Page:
III. Unconscionability a. Policies implicated i. The courts allow because of fairness it is unfair to force a party into an unfair contract ii. However courts struggle with because it violates the policy of freedom of contract b. Elements i. Procedural unconscionability (Process) 1. Definition: a. (Blacks) results from unfairness in the contract formation (misrepresentations in the communication or the unequal of bargaining positions) b. It is the absence of meaningful choice OR gross inequality of bargaining power i. Counter argument is that they always could have just said no 2. Considerations (for the absence of meaningful choice) a. Opportunity to understand terms b. Use of legalese c. Deceptive sales practices d. Take-it-or-leave-it ii. Substantive Unconscionability (Terms) 1. Definition a. (Blacks) Results from contract terms that are unduly harsh, commercially unreasonable, and grossly unfair given the existing circumstances b. Contract terms shocks the conscience of the court (extremely unfair contract terms) 2. Considerations a. Market place b. Parties respective risks c. Competition iii. U.C.C. 2-302 Unconscionable contract or clause 1. If the court finds a contract or clause to be unconscionable, the court may a. Refuse to enforce the contract b. Can enforce the remainder of the contract without the unconscionable clause c. Can limit the application of any unconscionable clause to avoid any unconscionable result Measure of Damages and Limitations on Damages I. Measure of Damages a. General damages (Benefit of the Bargain) i. Policy/goal of awarding general damages

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Contract Law Outline

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1. The goal of awarding damages for a breach of contract is to award a plaintiff a sum of money sufficient to place him in the same economic situation he would be in if the breaching party fully and perfectly performed 2. Benefit of the bargains 3. Put the Plaintiff in the Performance Position ii. General rule for measuring general damages 1. Breach by non-performance a. Fair Market Value (FMV) K price [Damages = Value expected to get value expected to give] i. Look at benefit of the bargain and the amount he paid to put him in the same position as if the contract was performed 2. Breach by defective performance a. FMV as promised FMV as received iii. Specific rules for specific parties/contracts 1. Land sale contract, buyer breaches by non-performance: a. K price FMV of land 2. Land sale contracts, seller breaches by non-performance: a. FMV of land k price 3. Construction contract, contractor breaches by non-performance: a. FMV of contractors services k price 4. Construction contract, owner breaches by non-performance: a. K price contractors cost of performing 5. Construction contract, contractor breaches by defective performance: a. Cost of Repair (COR) unless COR is grossly disproportionate to Diminution in Value (DIV) 6. Employment contract, employer breaches by non-performance: a. K price 7. Employment contract, employee breaches by non-performance: a. FMV of employees services k price iv. Steps in damage analysis 1. What kind of breach did the defendant commit? a. Non-performance or b. Defective performance 2. To what damages might the plaintiff be entitled? (how do we calculate the number?) a. Try to put the plaintiff in the performance position 3. Do any limitations justify reducing Ps damages recovery? b. Special damages i. Reliance (incidental) damages 1. Essential reliance a. Money spent in performing or in preparing to perform 2. Incidental reliance a. Money spent anticipating other partys performance b. Money spent dealing with breach fallout ii. Consequential damages: 1. Property damage 2. Personal injury 3. Lost resale profits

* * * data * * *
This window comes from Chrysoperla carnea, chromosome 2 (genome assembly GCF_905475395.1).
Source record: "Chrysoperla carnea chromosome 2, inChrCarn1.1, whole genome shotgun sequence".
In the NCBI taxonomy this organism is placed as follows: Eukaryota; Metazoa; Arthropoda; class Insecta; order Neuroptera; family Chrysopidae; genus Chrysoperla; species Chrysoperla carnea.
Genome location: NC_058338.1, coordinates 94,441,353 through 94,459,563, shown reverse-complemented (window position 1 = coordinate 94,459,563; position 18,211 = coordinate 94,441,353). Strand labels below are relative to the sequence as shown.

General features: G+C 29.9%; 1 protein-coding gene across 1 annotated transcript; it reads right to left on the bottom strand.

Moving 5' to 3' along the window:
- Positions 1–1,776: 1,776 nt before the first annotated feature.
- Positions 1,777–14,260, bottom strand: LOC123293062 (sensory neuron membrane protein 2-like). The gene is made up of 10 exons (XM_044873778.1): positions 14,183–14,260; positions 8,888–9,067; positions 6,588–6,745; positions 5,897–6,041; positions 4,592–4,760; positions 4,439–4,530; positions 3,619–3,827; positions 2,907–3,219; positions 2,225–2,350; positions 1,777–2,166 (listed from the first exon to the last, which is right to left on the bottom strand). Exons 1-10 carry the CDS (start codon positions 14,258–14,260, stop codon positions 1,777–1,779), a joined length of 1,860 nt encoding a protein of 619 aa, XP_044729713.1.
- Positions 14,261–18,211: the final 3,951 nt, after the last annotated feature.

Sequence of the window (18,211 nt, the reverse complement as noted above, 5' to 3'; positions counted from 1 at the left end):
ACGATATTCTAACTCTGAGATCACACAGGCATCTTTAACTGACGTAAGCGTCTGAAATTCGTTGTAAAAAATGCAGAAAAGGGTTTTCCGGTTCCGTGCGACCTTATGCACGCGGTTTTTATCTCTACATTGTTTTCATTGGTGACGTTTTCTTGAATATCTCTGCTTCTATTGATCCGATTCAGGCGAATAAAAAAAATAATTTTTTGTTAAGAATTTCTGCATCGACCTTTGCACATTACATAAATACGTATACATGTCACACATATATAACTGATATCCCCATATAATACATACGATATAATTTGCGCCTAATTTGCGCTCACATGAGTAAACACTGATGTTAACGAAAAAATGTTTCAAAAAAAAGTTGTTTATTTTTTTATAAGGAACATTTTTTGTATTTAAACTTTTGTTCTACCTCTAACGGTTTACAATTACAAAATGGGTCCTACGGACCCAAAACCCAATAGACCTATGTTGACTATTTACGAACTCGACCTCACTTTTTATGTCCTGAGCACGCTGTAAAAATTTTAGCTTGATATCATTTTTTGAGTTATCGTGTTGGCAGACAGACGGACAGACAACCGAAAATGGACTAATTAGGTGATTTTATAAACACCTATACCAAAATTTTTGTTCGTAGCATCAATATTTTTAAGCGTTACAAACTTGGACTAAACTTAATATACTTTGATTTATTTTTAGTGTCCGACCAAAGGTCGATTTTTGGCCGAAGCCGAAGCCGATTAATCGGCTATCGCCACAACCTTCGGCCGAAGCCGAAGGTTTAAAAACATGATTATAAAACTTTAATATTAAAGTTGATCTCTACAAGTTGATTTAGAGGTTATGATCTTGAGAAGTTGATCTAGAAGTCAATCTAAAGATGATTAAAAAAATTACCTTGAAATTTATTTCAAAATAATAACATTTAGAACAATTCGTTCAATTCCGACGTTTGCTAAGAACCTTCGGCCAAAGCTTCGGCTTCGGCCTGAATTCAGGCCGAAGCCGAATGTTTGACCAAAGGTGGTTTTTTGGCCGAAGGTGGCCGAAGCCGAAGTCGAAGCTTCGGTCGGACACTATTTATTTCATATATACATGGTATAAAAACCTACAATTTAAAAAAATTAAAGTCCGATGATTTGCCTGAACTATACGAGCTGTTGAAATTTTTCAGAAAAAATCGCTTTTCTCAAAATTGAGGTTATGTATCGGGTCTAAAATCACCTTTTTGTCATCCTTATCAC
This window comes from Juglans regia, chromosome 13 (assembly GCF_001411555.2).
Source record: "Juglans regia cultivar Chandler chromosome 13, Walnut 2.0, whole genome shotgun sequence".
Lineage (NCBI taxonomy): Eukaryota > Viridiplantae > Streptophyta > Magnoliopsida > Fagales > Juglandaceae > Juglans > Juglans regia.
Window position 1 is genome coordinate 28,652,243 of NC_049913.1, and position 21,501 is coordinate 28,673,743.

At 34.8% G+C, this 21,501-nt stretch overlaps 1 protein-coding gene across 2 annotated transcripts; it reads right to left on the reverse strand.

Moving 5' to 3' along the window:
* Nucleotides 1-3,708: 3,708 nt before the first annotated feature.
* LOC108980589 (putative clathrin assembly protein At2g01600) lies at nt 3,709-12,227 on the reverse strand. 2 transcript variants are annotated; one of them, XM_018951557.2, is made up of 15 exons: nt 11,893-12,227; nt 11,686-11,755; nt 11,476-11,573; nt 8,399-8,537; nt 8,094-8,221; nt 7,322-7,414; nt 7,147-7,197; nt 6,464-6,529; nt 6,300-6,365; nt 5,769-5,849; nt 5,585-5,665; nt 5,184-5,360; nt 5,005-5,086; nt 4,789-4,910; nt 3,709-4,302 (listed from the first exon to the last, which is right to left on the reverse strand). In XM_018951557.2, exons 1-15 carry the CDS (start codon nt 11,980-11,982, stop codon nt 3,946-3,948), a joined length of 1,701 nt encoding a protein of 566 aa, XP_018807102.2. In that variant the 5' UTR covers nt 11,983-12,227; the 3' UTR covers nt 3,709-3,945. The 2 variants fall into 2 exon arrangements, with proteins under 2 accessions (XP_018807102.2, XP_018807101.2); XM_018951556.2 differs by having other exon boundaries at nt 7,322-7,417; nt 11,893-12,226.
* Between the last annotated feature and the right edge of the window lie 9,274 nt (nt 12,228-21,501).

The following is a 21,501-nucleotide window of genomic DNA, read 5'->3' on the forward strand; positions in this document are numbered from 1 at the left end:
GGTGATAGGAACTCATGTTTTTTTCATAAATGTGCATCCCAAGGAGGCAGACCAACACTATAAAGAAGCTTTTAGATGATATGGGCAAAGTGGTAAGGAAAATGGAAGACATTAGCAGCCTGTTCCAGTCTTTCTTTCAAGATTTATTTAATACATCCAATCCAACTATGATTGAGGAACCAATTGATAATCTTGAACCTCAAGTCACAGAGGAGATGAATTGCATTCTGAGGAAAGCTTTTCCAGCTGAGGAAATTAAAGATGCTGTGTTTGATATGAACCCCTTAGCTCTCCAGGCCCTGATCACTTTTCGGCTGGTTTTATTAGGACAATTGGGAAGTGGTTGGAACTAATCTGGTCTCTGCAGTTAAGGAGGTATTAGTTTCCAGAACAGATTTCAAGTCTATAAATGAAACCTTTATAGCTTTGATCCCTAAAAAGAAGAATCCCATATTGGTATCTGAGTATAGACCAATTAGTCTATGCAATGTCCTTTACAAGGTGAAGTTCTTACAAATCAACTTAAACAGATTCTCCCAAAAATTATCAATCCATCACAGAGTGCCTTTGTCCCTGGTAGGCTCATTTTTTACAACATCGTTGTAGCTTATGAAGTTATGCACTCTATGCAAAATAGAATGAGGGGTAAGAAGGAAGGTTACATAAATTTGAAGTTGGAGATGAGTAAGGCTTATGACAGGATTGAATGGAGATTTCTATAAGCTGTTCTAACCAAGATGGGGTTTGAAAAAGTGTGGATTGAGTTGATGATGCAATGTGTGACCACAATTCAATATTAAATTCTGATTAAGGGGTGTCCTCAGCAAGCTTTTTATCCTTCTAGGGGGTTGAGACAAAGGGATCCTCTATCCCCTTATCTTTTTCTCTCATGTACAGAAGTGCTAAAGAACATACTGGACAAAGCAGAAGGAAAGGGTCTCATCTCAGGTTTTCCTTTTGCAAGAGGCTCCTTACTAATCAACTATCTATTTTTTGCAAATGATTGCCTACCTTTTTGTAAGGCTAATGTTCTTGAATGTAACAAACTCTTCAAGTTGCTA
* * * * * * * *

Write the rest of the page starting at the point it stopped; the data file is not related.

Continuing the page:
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Contract Law Outline

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4. Lost use of profits II. Limitations on damages a. Avoidability i. Policy for avoidability 1. Economic efficiency because society gains most if injuries are prevented or minimized before they happen or worsen ii. General rule 1. Damages based on harms that a party could have evaded without unreasonable burden, risk or humiliation are not recoverable a. Standard isnt whether you could avoid it but whether you were reasonable iii. Rockingham County Rule 1. After an absolute refusal to perform, a party cant keep performing and recover damages based on full performance iv. Rule where an employee is the victim of the breach 1. Employees need not take different or inferior job to address wrongful termination

b. Foreseeability i. Policy 1. Predictability you should be able to predict the possible consequences of a breach ii. Rule 1. Only liable for damages you could reasonably foresee at formation as a probable result of the breach: a. Because they would arise in the ordinary course of events (naturally flow) Or b. Because they would arise from Plaintiffs special circumstances of which the defendant had reason to know iii. Case holdings for applying and distinguishing 1. Hadley a. Lost profits are recoverable if they are naturally occurring or if the defendant was aware of the possibility of the loss b. Lost profits from delay in delivery of broken mill shaft to engineer for repairs held not foreseeable where common carrier only told that the mill shaft was broken and needed to be taken to the engineer for repairs but not told the mill was completely shut down 2. Victoria Laundry a. Not required that you actually foresee but it has to be foreseeable (a likely, serious possibility) b. general business losses from delay in delivery of boiler to laundry held foreseeable where seller knew buyer was a laundry and was extremely likely to use such a large boiler for laundry business and knew, from repeated statements by buyer during negotiations, that buyer planned to put the boiler to use immediately; therefore, seller could anticipate loss of whatever business the laundry would have normally

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Contract Law Outline

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3. Prutch a. Manufacturer of farming equipment could reasonably foresee that failure of equipment to function properly would result in crop loss to farmer (nature of industry to foresee loss to buyer) Certainty i. Rules 1. Certainty as to the existence of damages a. Show that more likely than not the plaintiff suffered the alleged harm 2. Certainty as to the amount of damages a. Sufficient data from which a reasonable estimate can be made 3. Split of authority with respect to new business enterprises a. Traditional rule: The New Business Rule i. New businesses may never recover lost profits b. Modern rule: i. New businesses may recover lost profits if the evidence meets the general rules regarding certainty of damages